The Pennsylvania House of Representatives voted to delay the start date when Pennsylvania high schoolers will be required to pass standardized exams in literature, algebra and biology in order to graduate.
A state law enacted in 2009 mandated that beginning with the 2016-2017 school year, high school students would need to pass the Keystone Exams. The house bill just approved would push back the requirement to start with the 2018-2019 school year.
Over the summer, the state senate passed a similar bill of its own. The house bill includes a provision calling on the state Department of Education to recommend an alternative to the Keystone graduation requirement within six months. If the senate agrees to that provision, the bill would go before Gov. Tom Wolf for his signature and, if he signs it, would become law.
Since the state law creating the Keystone exams was enacted, a national outcry against standardized testing has developed among many parents and educators. The uproar grew so pitched that in October President Barack Obama called for a limit to how much time should be spent on standardized testing.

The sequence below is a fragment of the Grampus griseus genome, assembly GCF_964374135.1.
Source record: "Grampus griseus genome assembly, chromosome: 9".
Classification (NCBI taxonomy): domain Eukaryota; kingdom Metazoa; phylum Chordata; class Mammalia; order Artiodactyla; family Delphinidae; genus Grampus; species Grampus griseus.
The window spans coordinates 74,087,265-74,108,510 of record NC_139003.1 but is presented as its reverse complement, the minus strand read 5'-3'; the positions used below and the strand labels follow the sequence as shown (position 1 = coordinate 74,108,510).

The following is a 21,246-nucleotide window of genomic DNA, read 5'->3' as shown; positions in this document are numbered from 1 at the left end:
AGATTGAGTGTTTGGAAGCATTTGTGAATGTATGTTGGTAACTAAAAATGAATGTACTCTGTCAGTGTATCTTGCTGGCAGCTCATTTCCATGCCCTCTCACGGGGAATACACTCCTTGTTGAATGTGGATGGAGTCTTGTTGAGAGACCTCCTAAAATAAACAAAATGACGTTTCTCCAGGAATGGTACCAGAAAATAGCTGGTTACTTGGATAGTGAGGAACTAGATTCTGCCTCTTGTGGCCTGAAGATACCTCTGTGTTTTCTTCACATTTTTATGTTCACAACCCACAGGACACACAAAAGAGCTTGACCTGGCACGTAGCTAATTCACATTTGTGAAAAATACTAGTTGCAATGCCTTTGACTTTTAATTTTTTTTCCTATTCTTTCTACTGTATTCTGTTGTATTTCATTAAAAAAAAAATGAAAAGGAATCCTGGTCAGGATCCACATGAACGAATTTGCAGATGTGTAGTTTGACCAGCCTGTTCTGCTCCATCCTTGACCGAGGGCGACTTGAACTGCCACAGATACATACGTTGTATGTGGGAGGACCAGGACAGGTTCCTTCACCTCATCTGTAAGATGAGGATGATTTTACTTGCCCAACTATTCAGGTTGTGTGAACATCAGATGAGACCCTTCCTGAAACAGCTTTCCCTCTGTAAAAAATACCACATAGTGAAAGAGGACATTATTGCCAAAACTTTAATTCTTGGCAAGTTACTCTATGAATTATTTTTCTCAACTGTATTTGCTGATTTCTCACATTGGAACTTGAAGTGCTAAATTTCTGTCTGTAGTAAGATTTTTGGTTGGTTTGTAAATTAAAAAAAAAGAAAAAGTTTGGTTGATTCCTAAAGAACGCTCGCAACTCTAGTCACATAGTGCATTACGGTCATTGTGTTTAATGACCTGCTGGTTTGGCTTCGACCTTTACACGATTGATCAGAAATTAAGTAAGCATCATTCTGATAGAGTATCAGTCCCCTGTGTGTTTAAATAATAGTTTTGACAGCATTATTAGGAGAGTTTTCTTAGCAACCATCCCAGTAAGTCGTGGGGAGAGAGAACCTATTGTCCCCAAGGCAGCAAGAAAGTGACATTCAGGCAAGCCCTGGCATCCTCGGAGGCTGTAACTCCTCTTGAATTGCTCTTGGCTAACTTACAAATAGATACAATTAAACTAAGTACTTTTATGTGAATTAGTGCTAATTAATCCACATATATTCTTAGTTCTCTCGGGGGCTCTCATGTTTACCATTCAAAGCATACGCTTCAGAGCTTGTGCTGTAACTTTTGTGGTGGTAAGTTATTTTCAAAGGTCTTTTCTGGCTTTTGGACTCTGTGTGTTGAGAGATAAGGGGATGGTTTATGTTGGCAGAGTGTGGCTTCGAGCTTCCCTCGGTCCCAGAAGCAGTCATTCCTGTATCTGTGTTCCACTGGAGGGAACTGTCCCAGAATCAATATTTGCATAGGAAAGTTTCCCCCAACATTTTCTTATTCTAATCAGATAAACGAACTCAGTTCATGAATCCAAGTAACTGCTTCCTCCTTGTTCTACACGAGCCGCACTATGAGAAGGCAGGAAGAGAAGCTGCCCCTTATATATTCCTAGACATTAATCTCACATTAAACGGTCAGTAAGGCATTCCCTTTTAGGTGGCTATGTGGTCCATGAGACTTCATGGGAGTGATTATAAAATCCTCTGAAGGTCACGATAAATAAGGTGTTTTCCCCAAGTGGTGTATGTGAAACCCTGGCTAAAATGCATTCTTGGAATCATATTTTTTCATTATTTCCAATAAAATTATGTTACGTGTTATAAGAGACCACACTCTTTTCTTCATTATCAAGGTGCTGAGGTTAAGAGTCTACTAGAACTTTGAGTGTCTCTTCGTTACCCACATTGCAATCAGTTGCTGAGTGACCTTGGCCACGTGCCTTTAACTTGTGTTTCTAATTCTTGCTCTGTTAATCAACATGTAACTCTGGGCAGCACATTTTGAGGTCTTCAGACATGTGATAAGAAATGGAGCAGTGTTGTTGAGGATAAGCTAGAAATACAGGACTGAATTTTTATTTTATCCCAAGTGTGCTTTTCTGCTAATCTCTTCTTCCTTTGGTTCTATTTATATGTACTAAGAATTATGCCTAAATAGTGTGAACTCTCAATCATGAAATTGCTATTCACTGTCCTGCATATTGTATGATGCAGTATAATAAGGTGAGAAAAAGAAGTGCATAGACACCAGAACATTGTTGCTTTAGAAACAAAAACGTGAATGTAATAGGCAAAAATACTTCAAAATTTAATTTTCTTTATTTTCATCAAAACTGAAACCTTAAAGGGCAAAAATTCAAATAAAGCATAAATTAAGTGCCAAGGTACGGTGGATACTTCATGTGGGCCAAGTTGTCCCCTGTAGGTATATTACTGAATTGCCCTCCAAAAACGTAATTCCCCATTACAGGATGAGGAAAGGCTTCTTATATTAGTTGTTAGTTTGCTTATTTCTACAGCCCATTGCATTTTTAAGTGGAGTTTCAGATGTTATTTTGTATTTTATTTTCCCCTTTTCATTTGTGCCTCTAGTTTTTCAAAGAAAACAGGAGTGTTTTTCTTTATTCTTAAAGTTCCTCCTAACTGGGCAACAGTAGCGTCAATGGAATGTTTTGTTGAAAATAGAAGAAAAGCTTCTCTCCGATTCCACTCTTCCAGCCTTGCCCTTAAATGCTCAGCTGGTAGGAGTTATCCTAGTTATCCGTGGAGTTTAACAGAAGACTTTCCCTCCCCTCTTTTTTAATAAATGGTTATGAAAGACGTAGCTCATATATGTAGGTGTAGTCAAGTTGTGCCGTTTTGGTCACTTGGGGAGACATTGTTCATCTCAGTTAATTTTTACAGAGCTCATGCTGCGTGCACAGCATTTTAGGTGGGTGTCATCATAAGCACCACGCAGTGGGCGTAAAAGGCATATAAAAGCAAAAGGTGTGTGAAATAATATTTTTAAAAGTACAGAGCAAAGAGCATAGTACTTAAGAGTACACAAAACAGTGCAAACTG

According to the Pennsylvania state Education Association, students who fail the exams can still graduate by completing a “project-based assessment.” If the project is not satisfactory, students may still graduate by meeting local graduation requirements and receiving approval from their school district’s superintendent.